State to force stores to post graphic signs vs. smoking
Massachusetts is poised to become the first state in the nation to force retailers to prominently display graphic warnings about the perils of smoking right where cigarettes are sold — at tobacco sales racks and next to cash registers.
Images of ominously darkened lungs, damaged brains, and diseased teeth could start appearing before the end of the year in more than 9,000 convenience stores, pharmacies, and gas stations, if a proposal by the state Department of Public Health is approved as expected. Other posters would direct smokers to where they can get help to stamp out their habit.
Retailers who refuse to display the signs within 2 feet of tobacco displays and cash registers could face fines of $100 to $300.
A retail industry group reacted yesterday with dismay, arguing that cramped corner stores are already burdened by too many regulatory dictums.
The initiative needs the approval of the state Public Health Council — an appointed panel of doctors, disease trackers, and consumer activists — but board members yesterday expressed unequivocal support. Since the 1990s, Massachusetts has been at the vanguard of US efforts to reduce tobacco use, the leading cause of preventable deaths in the United States.
The signs are modeled on a nothing-left-to-the-imagination campaign in New York City, where signs showing the health effects of smoking began sprouting in 11,500 shops last December. Massachusetts health authorities provided copies of the New York City posters as an illustration of what their campaign will look like.
“If somebody is trying to quit smoking and they go back to the store and they’re tempted — oh, just one pack — we hope this will help them make a different choice,’’ said Lois Keithly, director of the Massachusetts Tobacco Cessation and Prevention Program.
The campaign is being underwritten by $316,000 in federal stimulus money from the Centers for Disease Control and Prevention, which will allow the state to provide the materials to retailers without charge. Because the posters will be produced by outside vendors, a spokeswoman for the state Department of Public Health said, it conforms to the intent of the stimulus law, providing jobs in a sour economy.
Graphic images portraying the damage wrought by smoking have been a hallmark of antismoking campaigns in Europe for years. But, in the United States, admonitions on cigarette packs and at stores have tended to rely on words rather than pictures.
“And they’re just very ineffective at this point,’’ said Eileen Sullivan, policy director for the state’s tobacco control program.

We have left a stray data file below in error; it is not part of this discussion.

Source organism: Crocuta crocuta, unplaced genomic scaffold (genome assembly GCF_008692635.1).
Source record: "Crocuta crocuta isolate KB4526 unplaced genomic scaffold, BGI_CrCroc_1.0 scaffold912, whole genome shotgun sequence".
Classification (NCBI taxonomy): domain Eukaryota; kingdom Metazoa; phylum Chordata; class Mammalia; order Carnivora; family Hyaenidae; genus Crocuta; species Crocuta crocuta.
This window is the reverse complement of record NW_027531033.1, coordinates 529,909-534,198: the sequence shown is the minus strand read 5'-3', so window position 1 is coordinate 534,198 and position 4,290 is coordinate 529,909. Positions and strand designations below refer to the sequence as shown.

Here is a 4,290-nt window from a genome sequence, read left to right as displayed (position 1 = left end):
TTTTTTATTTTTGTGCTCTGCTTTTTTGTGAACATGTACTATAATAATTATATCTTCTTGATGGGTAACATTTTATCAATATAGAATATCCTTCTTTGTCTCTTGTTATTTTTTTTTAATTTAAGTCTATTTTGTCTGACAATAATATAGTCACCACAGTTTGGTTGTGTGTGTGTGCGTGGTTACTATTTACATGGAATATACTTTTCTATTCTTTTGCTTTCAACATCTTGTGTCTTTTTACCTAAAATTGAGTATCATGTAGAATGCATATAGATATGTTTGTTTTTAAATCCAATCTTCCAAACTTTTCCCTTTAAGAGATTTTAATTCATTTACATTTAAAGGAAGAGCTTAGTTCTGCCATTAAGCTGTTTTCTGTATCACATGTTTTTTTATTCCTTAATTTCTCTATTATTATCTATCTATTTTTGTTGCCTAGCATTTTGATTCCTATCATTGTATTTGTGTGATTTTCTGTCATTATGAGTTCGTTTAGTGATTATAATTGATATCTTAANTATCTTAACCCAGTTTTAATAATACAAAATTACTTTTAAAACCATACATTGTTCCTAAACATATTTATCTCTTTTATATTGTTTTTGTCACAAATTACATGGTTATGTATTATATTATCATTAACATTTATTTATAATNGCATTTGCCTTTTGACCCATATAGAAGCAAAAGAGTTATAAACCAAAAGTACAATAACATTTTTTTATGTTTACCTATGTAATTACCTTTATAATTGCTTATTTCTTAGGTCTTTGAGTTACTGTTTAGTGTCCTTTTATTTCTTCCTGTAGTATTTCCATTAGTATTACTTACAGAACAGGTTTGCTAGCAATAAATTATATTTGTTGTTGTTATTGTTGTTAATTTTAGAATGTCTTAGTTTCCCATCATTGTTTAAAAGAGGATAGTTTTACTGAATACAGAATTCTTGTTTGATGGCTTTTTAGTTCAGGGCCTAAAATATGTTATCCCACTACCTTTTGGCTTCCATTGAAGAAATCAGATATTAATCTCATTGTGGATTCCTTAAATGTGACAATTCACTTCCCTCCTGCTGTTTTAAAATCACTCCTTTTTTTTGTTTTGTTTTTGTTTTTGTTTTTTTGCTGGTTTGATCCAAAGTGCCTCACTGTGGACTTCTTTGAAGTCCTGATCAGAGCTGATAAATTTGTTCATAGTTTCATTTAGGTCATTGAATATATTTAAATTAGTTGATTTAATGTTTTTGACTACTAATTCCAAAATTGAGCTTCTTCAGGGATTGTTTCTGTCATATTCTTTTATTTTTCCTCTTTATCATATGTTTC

The Retailers Association of Massachusetts has not decided how gamely it will fight the proposal, but the organization’s president, Jon Hurst, left little doubt that most shopkeepers will respond coolly to another mandate. That may prove especially true at convenience stores, where tobacco sales constitute a significant share of business.
“Do you really have to have additional graphic signage and multiple layers of it at each cash register?’’ said Hurst, whose alliance has 3,100 members. “If you warn on everything, those warnings become essentially meaningless. They already have signage on alcohol, tobacco, lottery, they have signage on price accuracy.’’
The maker of Marlboro and other top-selling brands, Philip Morris USA, said it believes warnings should be uniform nationally and established by the federal government, which has been given expanded authority over tobacco marketing.
In New York, the graphic signs have met with little resistance from retailers and consumers, said Anne Pearson, an attorney with the city’s Bureau of Tobacco Control.
“There’s a large body of evidence showing these graphic images are very effective,’’ Pearson said. “They can communicate information in a way that text just can’t, and they can also communicate a message to people regardless of their level of literacy and regardless of the language they speak.’’
The Massachusetts Public Health Council is expected to vote on the graphic posters in August, but the only misgiving members expressed yesterday was whether the campaign would be rendered in enough languages to reach the state’s increasingly diverse population.
“We need to help our immigrant populations deal with this,’’ said Dr. Michele David, a council member.
The regulations will vary, depending on whether stores have tobacco displays or, instead, keep cigarettes and other tobacco products behind the counter. The biggest signs — those displayed next to racks freighted with tobacco goods — will measure 8 1/2-by-11-inches; cash register signs will be smaller.
Regardless of the size, the intent, tobacco control specialists said, is the same: to help the 77 percent of Massachusetts smokers who say they want to quit finally do it.
“To have something there to remind them how horrible, how addictive this is, to tell them how to get help, we think it will be a very, very powerful tool for counteracting the power of tobacco advertising at the retail outlet,’’ said Eric Lindblom, policy research director at the Campaign for Tobacco-Free Kids in Washington.
Stephen Smith can be reached at firstname.lastname@example.org.